More than half of us have had problems with something we bought online last year – and the number of issues we face is rising. It doesn’t matter whether we opt for delivery or click and collect, online stores seem incapable of providing a reliable service. So what can you do?
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The JDA/Centiro Customer Pulse report found that 56% of us had trouble with an online order – up from 53% last year and 47% a year earlier. The biggest issue was late delivery – which 47% of people faced. This was followed by missing a delivery despite waiting in at home (experienced by 37% of people), having orders that never arrived (25%) and receiving damaged items (24%).
You might have thought that choosing click and collect would remove delivery issues from the equation – but apparently not. Some 43% of people faced an issue with a click and collect order. These included long waiting times because lack of staff (26%), and staff not being able to find the things they had ordered (18%).
When we finally receive an item – often this is only half the battle. Buying online radically increases the chances of us being unhappy with what we receive too. Some 38% of people said they’ve had an item that wasn’t quite what they were expecting, while 32% said the item was faulty, and 17% were so unsure about issues like size and colour that they ordered several items knowing that they’d have to return most of them.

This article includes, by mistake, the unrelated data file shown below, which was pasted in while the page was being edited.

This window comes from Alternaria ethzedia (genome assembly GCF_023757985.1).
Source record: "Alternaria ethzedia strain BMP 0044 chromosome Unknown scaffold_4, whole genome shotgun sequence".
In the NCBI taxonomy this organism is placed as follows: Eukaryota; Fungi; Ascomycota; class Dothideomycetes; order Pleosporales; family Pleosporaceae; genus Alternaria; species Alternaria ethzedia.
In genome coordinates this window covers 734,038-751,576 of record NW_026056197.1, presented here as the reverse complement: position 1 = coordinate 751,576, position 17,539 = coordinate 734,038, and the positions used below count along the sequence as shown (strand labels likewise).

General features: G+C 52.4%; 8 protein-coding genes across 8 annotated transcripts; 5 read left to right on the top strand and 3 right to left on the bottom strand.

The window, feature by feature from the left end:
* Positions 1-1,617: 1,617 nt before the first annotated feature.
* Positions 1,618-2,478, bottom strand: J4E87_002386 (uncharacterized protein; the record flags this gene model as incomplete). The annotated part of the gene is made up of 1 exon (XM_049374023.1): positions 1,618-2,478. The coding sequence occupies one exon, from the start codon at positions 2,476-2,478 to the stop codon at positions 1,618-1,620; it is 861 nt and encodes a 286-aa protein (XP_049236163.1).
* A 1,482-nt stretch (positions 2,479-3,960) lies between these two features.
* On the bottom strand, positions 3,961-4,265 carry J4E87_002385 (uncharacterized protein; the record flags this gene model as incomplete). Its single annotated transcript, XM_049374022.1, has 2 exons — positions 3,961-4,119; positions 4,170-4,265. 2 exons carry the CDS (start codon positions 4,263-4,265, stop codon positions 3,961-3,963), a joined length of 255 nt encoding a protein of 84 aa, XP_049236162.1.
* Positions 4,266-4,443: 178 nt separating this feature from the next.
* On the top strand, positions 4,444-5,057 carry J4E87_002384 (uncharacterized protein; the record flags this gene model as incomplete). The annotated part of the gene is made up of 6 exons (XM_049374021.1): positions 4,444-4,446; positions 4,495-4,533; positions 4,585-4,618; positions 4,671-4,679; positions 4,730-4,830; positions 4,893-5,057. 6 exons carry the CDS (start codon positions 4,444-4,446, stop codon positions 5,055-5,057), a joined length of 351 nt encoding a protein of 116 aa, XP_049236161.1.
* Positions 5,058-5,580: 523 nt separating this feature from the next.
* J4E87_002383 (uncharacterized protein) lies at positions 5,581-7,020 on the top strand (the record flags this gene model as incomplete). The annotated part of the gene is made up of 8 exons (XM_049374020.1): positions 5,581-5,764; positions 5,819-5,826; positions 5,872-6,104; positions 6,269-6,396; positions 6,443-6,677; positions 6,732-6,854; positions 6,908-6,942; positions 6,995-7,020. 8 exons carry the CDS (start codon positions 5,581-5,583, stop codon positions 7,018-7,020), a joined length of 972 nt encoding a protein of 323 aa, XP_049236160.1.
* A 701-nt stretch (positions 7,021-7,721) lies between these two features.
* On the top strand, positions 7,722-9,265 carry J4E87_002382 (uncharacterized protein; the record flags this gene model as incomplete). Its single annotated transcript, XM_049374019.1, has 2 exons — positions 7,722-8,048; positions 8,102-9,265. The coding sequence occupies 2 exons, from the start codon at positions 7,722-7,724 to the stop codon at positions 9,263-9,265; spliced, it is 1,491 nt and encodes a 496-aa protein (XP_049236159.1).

What can you do?
Most of us vote with our feet when we’ve been let down, and if we’ve faced a problem in the past, 78% of us switched to a different retailer the next time we went online shopping.
However, the Consumer Rights Act of 2015 gives us a chance to demand better service too. Generally speaking, the retailer has 30 days to deliver an item, unless a longer period has been agreed. If you had agreed a date before this, and it arrives late, they have broken your contract, so you have the right to cancel the purchase and get a full refund.
If you opted for standard delivery, then technically your contract is with the retailer, so it’s their responsibility to ensure delivery. However, it might be worth chasing up the delivery firm first. They may have a customer service number or a tracking service, so you can see how far your parcel has got.
Only when you draw a blank with the delivery firm is it worth going back to the retailer, and getting them to deal with the issue. They should also be your first port of call if the item doesn’t show up at all, and you can demand a refund.
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